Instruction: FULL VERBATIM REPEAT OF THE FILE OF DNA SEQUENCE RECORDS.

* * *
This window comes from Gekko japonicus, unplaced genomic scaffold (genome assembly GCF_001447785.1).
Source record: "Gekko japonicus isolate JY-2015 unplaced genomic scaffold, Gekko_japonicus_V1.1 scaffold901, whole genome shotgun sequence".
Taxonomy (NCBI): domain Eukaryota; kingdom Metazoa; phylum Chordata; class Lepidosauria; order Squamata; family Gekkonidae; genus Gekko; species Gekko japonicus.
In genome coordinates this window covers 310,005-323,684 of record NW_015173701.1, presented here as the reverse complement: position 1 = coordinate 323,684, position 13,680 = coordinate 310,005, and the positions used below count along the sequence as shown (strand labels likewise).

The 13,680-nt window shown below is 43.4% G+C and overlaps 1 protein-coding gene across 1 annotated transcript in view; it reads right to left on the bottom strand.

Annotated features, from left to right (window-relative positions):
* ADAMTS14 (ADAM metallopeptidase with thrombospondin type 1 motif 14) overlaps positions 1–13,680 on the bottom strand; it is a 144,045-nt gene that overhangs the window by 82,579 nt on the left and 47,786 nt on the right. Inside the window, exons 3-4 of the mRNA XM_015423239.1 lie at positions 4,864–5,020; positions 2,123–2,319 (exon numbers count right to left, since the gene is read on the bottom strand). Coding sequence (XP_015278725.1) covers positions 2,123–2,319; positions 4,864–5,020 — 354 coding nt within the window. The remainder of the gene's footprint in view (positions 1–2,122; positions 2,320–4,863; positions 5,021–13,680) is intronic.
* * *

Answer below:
This window comes from Gekko japonicus, unplaced genomic scaffold (genome assembly GCF_001447785.1).
Source record: "Gekko japonicus isolate JY-2015 unplaced genomic scaffold, Gekko_japonicus_V1.1 scaffold901, whole genome shotgun sequence".
Taxonomy (NCBI): domain Eukaryota; kingdom Metazoa; phylum Chordata; class Lepidosauria; order Squamata; family Gekkonidae; genus Gekko; species Gekko japonicus.
In genome coordinates this window covers 310,005-323,684 of record NW_015173701.1, presented here as the reverse complement: position 1 = coordinate 323,684, position 13,680 = coordinate 310,005, and the positions used below count along the sequence as shown (strand labels likewise).

The 13,680-nt window shown below is 43.4% G+C and overlaps 1 protein-coding gene across 1 annotated transcript in view; it reads right to left on the bottom strand.

Annotated features, from left to right (window-relative positions):
* ADAMTS14 (ADAM metallopeptidase with thrombospondin type 1 motif 14) overlaps positions 1–13,680 on the bottom strand; it is a 144,045-nt gene that overhangs the window by 82,579 nt on the left and 47,786 nt on the right. Inside the window, exons 3-4 of the mRNA XM_015423239.1 lie at positions 4,864–5,020; positions 2,123–2,319 (exon numbers count right to left, since the gene is read on the bottom strand). Coding sequence (XP_015278725.1) covers positions 2,123–2,319; positions 4,864–5,020 — 354 coding nt within the window. The remainder of the gene's footprint in view (positions 1–2,122; positions 2,320–4,863; positions 5,021–13,680) is intronic.